Google Fi Customer Data Accessed After 'Suspicious Activity'

Google blamed the data breach on the main cellular network provider partner. That's T-Mobile, which suffered a major data breach in 2022.

Imad Khan Senior Reporter
Imad is a senior reporter covering Google and internet culture. Hailing from Texas, Imad started his journalism career in 2013 and has amassed bylines with The New York Times, The Washington Post, ESPN, Tom's Guide and Wired, among others.
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Imad Khan
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A data breach has affected customers using the Google Fi mobile phone network, Google said Monday in an email to those affected by the unauthorized access. The problem apparently occurred because of Google's partnership with T-Mobile.

The data came from a third-party system at Google Fi's "primary network provider," Google said in its email. Google Fi's main cellular network provider is T-Mobile, though it also uses the smaller rival USCellular network.

The breached system is used for customer support and holds "limited data," including when a customer's account was activated, information about the plan, the SIM card serial number, and whether the account is active or inactive, Google said in its email.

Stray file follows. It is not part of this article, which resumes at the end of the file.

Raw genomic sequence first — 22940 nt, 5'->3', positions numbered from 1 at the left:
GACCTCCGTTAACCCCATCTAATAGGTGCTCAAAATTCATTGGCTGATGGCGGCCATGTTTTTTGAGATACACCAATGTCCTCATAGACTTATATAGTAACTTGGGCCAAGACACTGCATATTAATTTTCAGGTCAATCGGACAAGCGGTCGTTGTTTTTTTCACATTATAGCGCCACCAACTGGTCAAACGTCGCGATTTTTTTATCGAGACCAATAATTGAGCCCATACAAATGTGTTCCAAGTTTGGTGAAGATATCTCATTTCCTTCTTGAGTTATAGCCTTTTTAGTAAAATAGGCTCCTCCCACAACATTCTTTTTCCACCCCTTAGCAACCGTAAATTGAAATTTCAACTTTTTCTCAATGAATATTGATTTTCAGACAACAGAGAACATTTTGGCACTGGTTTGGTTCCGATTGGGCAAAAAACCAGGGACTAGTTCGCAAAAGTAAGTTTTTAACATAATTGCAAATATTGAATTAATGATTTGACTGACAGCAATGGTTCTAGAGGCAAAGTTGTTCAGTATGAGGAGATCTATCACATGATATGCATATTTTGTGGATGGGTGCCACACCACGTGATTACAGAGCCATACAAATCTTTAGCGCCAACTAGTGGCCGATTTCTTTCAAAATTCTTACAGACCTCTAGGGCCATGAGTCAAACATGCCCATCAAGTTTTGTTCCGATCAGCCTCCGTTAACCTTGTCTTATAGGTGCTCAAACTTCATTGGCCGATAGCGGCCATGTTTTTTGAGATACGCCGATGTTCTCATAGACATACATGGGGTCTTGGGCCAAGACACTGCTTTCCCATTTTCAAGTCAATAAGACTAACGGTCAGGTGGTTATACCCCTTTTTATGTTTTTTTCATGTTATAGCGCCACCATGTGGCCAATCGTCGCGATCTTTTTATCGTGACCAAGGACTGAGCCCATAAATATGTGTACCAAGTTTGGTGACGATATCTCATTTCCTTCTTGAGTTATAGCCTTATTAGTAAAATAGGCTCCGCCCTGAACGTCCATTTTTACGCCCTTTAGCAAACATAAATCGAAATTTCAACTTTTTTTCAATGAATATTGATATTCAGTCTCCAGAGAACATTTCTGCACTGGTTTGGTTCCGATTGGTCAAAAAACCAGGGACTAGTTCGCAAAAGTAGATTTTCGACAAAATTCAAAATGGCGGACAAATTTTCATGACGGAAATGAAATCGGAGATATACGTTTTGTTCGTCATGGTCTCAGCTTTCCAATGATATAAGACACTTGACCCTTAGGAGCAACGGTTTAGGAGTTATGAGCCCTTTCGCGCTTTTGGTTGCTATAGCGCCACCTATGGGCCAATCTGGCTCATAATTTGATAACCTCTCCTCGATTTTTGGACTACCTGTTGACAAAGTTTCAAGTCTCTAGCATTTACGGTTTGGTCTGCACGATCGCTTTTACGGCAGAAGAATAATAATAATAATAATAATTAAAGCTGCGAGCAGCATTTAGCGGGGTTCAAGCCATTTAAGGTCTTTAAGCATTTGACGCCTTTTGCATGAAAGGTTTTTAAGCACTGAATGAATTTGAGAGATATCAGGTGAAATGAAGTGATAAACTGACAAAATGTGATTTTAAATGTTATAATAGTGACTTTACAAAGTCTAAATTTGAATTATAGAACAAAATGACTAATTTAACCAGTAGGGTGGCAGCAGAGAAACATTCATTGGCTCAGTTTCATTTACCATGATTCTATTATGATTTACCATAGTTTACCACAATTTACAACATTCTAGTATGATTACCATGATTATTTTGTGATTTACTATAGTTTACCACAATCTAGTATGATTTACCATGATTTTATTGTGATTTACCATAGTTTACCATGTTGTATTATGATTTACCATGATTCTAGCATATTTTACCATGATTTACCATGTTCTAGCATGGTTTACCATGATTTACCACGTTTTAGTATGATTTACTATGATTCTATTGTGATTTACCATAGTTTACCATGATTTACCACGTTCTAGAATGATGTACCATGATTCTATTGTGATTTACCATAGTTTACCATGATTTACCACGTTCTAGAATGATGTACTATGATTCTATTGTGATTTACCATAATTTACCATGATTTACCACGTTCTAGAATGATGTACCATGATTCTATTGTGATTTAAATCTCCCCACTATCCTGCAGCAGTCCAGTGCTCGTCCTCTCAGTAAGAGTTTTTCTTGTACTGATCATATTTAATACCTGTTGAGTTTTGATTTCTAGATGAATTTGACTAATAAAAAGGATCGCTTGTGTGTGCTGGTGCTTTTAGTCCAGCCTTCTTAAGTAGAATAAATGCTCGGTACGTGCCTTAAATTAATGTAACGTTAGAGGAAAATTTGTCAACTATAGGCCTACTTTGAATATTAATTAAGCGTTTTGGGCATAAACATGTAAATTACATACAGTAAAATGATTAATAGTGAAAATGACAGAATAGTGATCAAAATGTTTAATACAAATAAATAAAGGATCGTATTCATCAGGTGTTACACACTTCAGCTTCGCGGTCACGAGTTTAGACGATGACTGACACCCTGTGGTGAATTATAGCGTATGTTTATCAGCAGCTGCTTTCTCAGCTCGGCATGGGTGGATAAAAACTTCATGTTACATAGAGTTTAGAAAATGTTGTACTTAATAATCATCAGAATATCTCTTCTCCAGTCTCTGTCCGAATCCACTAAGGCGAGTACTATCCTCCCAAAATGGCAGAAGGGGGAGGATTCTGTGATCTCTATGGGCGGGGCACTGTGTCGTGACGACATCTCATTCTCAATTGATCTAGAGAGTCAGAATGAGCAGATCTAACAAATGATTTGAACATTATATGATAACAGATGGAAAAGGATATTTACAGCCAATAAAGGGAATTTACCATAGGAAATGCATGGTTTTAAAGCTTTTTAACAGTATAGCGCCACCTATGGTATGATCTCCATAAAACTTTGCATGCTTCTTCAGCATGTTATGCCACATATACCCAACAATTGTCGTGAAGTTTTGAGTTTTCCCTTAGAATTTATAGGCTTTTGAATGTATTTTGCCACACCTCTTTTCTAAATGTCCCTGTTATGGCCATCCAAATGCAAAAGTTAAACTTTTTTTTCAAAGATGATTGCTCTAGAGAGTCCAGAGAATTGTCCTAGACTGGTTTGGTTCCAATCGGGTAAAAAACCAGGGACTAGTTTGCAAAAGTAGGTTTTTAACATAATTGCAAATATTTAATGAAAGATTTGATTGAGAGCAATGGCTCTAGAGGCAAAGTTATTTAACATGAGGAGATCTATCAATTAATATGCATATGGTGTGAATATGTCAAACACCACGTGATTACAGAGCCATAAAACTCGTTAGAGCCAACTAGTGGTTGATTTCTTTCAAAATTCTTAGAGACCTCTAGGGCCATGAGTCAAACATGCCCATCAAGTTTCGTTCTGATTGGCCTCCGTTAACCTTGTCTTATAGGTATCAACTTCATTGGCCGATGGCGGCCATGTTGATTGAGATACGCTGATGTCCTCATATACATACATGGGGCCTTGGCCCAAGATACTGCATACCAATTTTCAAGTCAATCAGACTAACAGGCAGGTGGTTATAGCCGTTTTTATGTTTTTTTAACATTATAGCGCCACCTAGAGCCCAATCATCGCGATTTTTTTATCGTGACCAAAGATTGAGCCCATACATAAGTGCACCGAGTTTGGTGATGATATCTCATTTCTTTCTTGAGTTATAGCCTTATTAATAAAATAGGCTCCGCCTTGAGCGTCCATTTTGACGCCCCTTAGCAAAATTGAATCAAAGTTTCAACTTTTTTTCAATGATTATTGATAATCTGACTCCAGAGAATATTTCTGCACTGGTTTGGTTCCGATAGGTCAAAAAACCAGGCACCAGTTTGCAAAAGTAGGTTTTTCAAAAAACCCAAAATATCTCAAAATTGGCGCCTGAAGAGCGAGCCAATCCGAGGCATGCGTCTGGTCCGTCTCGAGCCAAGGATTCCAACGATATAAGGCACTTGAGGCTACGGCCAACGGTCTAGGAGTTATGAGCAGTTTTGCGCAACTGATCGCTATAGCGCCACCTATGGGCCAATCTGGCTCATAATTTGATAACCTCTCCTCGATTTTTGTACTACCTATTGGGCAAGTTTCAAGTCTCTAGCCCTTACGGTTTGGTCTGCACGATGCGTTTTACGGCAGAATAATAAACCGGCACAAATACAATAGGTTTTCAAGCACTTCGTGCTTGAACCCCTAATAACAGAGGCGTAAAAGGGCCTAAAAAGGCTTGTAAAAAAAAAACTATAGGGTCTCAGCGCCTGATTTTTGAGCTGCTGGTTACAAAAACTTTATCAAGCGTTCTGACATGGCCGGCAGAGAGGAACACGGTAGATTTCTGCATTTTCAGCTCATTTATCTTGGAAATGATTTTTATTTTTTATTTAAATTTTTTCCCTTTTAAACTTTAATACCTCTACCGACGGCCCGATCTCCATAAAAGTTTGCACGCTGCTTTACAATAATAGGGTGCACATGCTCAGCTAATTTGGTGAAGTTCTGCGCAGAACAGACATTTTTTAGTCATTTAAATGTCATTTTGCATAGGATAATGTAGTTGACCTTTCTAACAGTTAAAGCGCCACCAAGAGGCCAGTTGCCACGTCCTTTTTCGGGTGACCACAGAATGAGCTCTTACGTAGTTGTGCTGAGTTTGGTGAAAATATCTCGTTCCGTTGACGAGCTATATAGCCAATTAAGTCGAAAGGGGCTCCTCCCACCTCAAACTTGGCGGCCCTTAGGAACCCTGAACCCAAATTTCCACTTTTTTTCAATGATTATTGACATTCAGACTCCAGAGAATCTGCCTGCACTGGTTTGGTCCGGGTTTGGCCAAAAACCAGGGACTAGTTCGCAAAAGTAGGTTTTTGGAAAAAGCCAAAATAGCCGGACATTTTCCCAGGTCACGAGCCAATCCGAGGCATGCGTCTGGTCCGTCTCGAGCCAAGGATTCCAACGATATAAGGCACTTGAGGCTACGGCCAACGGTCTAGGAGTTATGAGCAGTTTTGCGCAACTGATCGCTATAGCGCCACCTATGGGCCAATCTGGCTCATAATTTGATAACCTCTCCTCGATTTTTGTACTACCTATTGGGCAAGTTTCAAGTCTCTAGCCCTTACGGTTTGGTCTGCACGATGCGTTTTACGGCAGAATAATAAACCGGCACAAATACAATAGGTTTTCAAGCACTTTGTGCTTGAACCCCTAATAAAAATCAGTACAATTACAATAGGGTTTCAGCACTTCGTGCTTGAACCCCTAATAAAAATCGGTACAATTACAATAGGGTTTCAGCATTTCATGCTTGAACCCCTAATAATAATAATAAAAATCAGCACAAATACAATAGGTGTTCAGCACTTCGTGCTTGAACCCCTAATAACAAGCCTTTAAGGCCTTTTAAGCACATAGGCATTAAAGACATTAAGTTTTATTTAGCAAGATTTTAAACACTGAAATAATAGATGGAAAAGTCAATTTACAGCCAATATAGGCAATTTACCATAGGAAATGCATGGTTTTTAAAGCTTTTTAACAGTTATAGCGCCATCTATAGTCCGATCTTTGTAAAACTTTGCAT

The data doesn't include a customer's name, date of birth, email, payment information, Social Security number, tax ID, driver's license number or other government ID information, financial information, passwords, PINs, or text message and call data.

The mishap could be related to a major T-Mobile breach affecting 37 million customers earlier in January. It was the eighth time the telecom company had been hacked since 2018. Google said none of its internal systems or systems it oversees was accessed.

Neither Google, USCellular nor T-Mobile immediately responded to requests for comment.

Google Fi doesn't own its own cellular network infrastructure. Instead, it partners with T-Mobile and USCellular to provide service. Google Fi isn't directly related to Google's mobile operating system, Android.

Major account breaches involving Google's own infrastructure are unusual, but they aren't unknown. One attack, in 2013, was blamed on Chinese hackers, and another, in 2018, exposed the information of 500,000 users of Google Plus, the failed Facebook rival that Google eventually shut down. The company famously pays thousands of dollars in "bug bounties" to researchers who find security flaws in its products.

Google told Fi customers that their service isn't affected by the data breach.